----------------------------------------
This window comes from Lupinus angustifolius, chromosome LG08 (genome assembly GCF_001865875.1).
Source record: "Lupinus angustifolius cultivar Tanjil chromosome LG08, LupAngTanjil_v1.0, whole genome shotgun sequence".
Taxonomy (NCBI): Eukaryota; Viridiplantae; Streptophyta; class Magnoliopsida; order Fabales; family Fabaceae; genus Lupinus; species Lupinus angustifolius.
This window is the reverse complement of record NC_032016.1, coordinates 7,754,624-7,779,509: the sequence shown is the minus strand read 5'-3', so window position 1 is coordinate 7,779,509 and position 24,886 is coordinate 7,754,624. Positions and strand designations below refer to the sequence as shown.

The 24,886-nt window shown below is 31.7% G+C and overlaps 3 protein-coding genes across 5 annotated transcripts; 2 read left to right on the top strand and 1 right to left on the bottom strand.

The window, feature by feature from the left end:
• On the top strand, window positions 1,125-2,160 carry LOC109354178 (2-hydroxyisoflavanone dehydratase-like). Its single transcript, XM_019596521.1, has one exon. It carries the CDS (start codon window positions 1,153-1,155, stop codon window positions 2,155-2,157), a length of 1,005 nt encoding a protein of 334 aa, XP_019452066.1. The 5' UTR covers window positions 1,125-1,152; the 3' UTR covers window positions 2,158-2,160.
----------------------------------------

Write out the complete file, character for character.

This window comes from Lupinus angustifolius, chromosome LG08 (genome assembly GCF_001865875.1).
Source record: "Lupinus angustifolius cultivar Tanjil chromosome LG08, LupAngTanjil_v1.0, whole genome shotgun sequence".
Taxonomy (NCBI): Eukaryota; Viridiplantae; Streptophyta; class Magnoliopsida; order Fabales; family Fabaceae; genus Lupinus; species Lupinus angustifolius.
This window is the reverse complement of record NC_032016.1, coordinates 7,754,624-7,779,509: the sequence shown is the minus strand read 5'-3', so window position 1 is coordinate 7,779,509 and position 24,886 is coordinate 7,754,624. Positions and strand designations below refer to the sequence as shown.

The 24,886-nt window shown below is 31.7% G+C and overlaps 3 protein-coding genes across 5 annotated transcripts; 2 read left to right on the top strand and 1 right to left on the bottom strand.

The window, feature by feature from the left end:
• On the top strand, window positions 1,125-2,160 carry LOC109354178 (2-hydroxyisoflavanone dehydratase-like). Its single transcript, XM_019596521.1, has one exon. It carries the CDS (start codon window positions 1,153-1,155, stop codon window positions 2,155-2,157), a length of 1,005 nt encoding a protein of 334 aa, XP_019452066.1. The 5' UTR covers window positions 1,125-1,152; the 3' UTR covers window positions 2,158-2,160.